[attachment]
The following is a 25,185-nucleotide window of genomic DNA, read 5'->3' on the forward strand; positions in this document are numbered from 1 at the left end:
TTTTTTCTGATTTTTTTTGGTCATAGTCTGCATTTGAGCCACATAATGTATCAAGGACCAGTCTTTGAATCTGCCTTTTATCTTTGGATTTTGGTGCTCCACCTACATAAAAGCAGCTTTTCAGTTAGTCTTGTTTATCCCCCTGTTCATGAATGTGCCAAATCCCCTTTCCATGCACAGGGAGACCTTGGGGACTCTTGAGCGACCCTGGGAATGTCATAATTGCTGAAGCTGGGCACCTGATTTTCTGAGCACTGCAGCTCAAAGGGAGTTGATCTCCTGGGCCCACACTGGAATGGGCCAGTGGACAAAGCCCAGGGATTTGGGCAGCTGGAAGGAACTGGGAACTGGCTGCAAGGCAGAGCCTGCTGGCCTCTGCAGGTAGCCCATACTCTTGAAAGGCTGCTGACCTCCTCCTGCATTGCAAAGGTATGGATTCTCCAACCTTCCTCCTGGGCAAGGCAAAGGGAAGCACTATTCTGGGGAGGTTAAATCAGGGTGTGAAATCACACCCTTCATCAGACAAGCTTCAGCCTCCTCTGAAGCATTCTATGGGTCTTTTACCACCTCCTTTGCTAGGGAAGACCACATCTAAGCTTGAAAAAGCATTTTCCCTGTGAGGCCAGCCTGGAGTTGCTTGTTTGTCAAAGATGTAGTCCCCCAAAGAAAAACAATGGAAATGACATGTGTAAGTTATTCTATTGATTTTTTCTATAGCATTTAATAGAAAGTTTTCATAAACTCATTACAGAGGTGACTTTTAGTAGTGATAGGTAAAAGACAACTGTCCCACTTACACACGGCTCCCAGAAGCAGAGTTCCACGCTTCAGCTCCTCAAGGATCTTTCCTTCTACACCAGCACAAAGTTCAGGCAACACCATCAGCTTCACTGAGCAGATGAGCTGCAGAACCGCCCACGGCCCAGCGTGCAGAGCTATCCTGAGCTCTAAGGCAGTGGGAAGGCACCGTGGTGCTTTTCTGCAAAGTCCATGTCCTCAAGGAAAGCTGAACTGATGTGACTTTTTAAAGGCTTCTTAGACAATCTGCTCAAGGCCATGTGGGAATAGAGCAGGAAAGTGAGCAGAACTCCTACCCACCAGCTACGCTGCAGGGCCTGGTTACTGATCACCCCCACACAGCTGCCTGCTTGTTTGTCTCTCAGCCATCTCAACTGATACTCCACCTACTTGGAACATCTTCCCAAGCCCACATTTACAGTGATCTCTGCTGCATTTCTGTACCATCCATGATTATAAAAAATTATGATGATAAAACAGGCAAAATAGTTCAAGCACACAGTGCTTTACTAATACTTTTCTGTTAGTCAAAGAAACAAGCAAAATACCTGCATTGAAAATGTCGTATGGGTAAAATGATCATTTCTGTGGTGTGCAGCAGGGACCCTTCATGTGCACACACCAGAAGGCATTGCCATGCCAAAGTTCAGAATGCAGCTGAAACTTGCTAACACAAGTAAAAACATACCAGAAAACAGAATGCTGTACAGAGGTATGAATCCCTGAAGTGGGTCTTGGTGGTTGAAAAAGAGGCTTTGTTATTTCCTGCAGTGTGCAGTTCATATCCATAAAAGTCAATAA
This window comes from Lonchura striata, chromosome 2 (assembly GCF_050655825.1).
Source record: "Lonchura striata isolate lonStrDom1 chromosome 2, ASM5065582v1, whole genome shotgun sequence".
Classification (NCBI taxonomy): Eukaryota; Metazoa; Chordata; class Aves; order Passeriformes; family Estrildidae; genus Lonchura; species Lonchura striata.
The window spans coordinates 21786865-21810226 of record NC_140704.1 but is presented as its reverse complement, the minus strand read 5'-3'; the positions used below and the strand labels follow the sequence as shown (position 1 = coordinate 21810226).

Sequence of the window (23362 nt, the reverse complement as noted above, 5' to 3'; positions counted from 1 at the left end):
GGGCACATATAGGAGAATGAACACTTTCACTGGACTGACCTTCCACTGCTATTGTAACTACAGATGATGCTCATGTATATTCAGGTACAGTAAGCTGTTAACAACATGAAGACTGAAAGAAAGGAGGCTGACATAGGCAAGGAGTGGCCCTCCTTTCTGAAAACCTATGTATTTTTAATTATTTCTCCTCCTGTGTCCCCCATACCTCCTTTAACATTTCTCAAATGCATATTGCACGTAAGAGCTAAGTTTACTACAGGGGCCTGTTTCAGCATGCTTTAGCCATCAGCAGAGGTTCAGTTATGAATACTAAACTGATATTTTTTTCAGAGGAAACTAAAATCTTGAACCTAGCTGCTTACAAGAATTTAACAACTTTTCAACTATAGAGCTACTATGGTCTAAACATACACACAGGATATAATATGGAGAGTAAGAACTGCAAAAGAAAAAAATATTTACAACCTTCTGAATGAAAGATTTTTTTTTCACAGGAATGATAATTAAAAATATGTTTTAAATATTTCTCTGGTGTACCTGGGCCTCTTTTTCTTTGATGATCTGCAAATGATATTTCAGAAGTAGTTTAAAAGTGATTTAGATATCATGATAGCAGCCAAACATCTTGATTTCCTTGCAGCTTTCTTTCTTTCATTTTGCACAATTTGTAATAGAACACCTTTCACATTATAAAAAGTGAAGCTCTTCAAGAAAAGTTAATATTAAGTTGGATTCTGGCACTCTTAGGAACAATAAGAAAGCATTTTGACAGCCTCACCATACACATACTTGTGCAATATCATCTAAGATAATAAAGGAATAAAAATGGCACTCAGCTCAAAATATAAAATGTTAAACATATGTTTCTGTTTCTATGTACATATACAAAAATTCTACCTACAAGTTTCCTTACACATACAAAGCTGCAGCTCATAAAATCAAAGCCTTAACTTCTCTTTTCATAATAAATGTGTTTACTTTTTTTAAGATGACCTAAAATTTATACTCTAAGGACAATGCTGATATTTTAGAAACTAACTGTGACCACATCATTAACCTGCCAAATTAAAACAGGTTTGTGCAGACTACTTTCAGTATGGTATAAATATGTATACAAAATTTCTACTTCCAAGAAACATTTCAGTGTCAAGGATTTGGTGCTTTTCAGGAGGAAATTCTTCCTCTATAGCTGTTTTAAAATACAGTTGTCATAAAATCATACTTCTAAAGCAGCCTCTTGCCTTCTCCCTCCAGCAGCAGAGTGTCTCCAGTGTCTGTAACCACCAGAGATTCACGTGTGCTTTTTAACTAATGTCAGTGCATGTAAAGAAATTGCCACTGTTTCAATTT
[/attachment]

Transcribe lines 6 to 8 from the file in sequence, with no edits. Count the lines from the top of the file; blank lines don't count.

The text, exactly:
The window spans coordinates 21786865-21810226 of record NC_140704.1 but is presented as its reverse complement, the minus strand read 5'-3'; the positions used below and the strand labels follow the sequence as shown (position 1 = coordinate 21810226).

Sequence of the window (23362 nt, the reverse complement as noted above, 5' to 3'; positions counted from 1 at the left end):
GGGCACATATAGGAGAATGAACACTTTCACTGGACTGACCTTCCACTGCTATTGTAACTACAGATGATGCTCATGTATATTCAGGTACAGTAAGCTGTTAACAACATGAAGACTGAAAGAAAGGAGGCTGACATAGGCAAGGAGTGGCCCTCCTTTCTGAAAACCTATGTATTTTTAATTATTTCTCCTCCTGTGTCCCCCATACCTCCTTTAACATTTCTCAAATGCATATTGCACGTAAGAGCTAAGTTTACTACAGGGGCCTGTTTCAGCATGCTTTAGCCATCAGCAGAGGTTCAGTTATGAATACTAAACTGATATTTTTTTCAGAGGAAACTAAAATCTTGAACCTAGCTGCTTACAAGAATTTAACAACTTTTCAACTATAGAGCTACTATGGTCTAAACATACACACAGGATATAATATGGAGAGTAAGAACTGCAAAAGAAAAAAATATTTACAACCTTCTGAATGAAAGATTTTTTTTTCACAGGAATGATAATTAAAAATATGTTTTAAATATTTCTCTGGTGTACCTGGGCCTCTTTTTCTTTGATGATCTGCAAATGATATTTCAGAAGTAGTTTAAAAGTGATTTAGATATCATGATAGCAGCCAAACATCTTGATTTCCTTGCAGCTTTCTTTCTTTCATTTTGCACAATTTGTAATAGAACACCTTTCACATTATAAAAAGTGAAGCTCTTCAAGAAAAGTTAATATTAAGTTGGATTCTGGCACTCTTAGGAACAATAAGAAAGCATTTTGACAGCCTCACCATACACATACTTGTGCAATATCATCTAAGATAATAAAGGAATAAAAATGGCACTCAGCTCAAAATATAAAATGTTAAACATATGTTTCTGTTTCTATGTACATATACAAAAATTCTACCTACAAGTTTCCTTACACATACAAAGCTGCAGCTCATAAAATCAAAGCCTTAACTTCTCTTTTCATAATAAATGTGTTTACTTTTTTTAAGATGACCTAAAATTTATACTCTAAGGACAATGCTGATATTTTAGAAACTAACTGTGACCACATCATTAACCTGCCAAATTAAAACAGGTTTGTGCAGACTACTTTCAGTATGGTATAAATATGTATACAAAATTTCTACTTCCAAGAAACATTTCAGTGTCAAGGATTTGGTGCTTTTCAGGAGGAAATTCTTCCTCTATAGCTGTTTTAAAATACAGTTGTCATAAAATCATACTTCTAAAGCAGCCTCTTGCCTTCTCCCTCCAGCAGCAGAGTGTCTCCAGTGTCTGTAACCACCAGAGATTCACGTGTGCTTTTTAACTAATGTCAGTGCATGTAAAGAAATTGCCACTGTTTCAATTT